LBSN 2012 : SIGSPATIAL International Workshop on Location-Based Social Networks
Call For Papers
4th ACM SIGSPATIAL International Workshop on Location-Based Social Networks (LBSN) 2012
November 6th, 2012
Redondo Beach, CA, USA
Co-located with ACM SIGSPATIAL GIS 2012 (http://acmgis2012.cs.umd.edu)
CALL FOR PAPERS
Social networks and social media are prevalent on the Internet and have become a hot research topic attracting many professionals from a variety of fields. By adding a location dimension, we can bring online social networks and media back to the physical world and share our real-life experiences in the virtual world conveniently. In Location Based Social Networks (LBSN), people can not only track and share location-related information with each other via mobile devices or desktop computers, but can also leverage collaborative social knowledge learned from user-generated and location-related content. As location is one of the most important properties in people's everyday lives, LBSN bridge the gap between online societies and the physical world, enabling novel applications that have the potential to change the way we live, such as travel planning, location/friend recommendations, community discovery, human mobility modeling, and user activity analysis. The technology derived from LBSN, e.g., location trajectory mining and retrieval, can also be applied to a multitude of other research areas including biology, sociology, geography, and climatology, etc.
The objective of this workshop is to provide professionals, researchers, and technologists with a single forum where they can discuss and share the state-of-the-art in LBSN development and application, present their ideas and contributions, and set the future direction of LBSN research. In this Fourth offering of the workshop, we would like to broaden the focus to include location based social media more generally. Social media platforms such as Twitter represent a rich source of information about individual and group behavior and much of this data has location information associated with it, either explicitly or implicitly.
Spatial and spatio-temporal data mining in user-centric scenarios
Moving object tracking, indexing and retrieval for social applications
Trajectory compressing and simplification
Trajectory mining, pattern recognition, and knowledge discovery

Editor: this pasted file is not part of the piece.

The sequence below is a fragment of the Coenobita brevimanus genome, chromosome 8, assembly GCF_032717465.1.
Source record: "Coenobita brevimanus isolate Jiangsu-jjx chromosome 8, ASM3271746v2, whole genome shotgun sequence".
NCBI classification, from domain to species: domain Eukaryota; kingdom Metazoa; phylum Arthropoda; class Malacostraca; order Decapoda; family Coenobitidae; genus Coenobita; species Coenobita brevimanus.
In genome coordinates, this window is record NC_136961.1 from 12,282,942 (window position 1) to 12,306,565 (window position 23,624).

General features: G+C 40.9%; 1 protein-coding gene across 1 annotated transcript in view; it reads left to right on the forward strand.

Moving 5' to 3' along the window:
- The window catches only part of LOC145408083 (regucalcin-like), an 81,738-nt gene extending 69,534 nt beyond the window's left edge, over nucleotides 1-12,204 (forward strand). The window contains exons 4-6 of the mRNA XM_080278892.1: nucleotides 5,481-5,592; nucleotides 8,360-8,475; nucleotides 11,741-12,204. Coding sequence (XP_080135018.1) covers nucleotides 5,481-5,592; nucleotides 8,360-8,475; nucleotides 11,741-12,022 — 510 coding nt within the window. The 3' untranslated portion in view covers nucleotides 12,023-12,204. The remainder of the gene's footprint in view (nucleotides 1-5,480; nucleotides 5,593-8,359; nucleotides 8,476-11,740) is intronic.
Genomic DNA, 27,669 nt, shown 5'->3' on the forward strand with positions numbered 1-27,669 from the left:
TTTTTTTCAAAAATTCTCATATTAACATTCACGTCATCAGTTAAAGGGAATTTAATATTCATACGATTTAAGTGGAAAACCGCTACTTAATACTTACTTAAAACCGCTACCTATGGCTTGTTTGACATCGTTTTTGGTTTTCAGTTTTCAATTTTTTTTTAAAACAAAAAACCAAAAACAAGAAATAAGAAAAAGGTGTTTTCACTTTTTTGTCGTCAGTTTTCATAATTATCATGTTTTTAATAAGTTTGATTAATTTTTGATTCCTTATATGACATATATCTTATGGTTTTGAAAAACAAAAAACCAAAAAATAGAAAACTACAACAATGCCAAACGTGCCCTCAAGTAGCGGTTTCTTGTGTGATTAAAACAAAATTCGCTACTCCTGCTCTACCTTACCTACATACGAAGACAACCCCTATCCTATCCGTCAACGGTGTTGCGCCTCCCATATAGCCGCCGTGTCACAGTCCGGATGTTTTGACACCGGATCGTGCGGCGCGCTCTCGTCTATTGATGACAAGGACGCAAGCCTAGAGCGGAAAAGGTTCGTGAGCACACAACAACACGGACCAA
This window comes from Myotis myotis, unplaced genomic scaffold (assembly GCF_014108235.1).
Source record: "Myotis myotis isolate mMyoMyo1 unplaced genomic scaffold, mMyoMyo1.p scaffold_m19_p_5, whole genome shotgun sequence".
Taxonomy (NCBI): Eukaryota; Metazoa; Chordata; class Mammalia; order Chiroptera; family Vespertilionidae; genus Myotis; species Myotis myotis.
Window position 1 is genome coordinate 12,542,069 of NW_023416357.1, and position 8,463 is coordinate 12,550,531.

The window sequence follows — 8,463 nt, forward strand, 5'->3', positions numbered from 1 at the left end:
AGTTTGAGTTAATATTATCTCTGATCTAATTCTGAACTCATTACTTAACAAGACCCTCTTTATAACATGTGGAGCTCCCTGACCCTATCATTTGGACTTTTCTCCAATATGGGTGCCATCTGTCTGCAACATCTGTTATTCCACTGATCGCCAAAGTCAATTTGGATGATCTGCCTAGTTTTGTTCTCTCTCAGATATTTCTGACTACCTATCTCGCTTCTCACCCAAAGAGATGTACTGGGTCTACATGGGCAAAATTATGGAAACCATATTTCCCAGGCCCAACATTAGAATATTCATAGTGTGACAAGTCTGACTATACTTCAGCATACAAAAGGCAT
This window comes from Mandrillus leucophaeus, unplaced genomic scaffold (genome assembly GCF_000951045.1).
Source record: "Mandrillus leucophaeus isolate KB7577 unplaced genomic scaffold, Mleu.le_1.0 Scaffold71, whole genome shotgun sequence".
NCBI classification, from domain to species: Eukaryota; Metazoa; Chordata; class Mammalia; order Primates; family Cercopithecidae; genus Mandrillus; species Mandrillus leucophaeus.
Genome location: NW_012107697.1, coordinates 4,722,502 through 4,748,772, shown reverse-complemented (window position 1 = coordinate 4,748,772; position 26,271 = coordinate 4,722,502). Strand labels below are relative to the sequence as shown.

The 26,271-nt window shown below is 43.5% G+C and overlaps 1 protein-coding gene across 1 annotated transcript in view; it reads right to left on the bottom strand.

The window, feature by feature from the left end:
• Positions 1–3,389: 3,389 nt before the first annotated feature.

Location privacy and security
Uncertainty of location and trajectory in modeling, inference, and querying
Activity recognition and sensing for social applications
Location identification from sensor data for social applications
User behavior modeling using physical sensor data
Semantic meaning and knowledge discovery from location-related data
User similarity computing based on location-related information
Social structure detection from location-related data
Location and friend recommendations
Hot spots, significant places, and interesting locations detection
Location-tagged media sharing and mining
Human-computer interaction in location-based social networks
Mobile and ubiquitous computing for location-based social networks
Information retrieval in location-based social networks
Submitted papers must not substantially overlap with papers that have been published or that are simultaneously submitted to a journal or a conference with proceedings. Submitted papers can be of two types:
Regular Research Papers: these papers should report original research results or significant case studies. They should be at most 8 pages.
Position Papers: these papers should report novel research directions or identify challenging problems. They should be at most 4 pages.
Manuscripts (both research and position papers) should be submitted in PDF format according to the ACM camera-ready templates available at:
Papers must be electronically submitted at the following address:
At least one author of each accepted paper must register for the workshop. The workshop proceedings will also be part of the ACM Digital Library.
Paper Submission Due: August 17, 2012
Notification to the authors: September 17, 2012
Camera ready papers due: September 30, 2012
Jennifer Neville, Purdue University
Gabriel Ghinita, University of Massachusetts at Boston
Shawn Newsam, University of California, Merced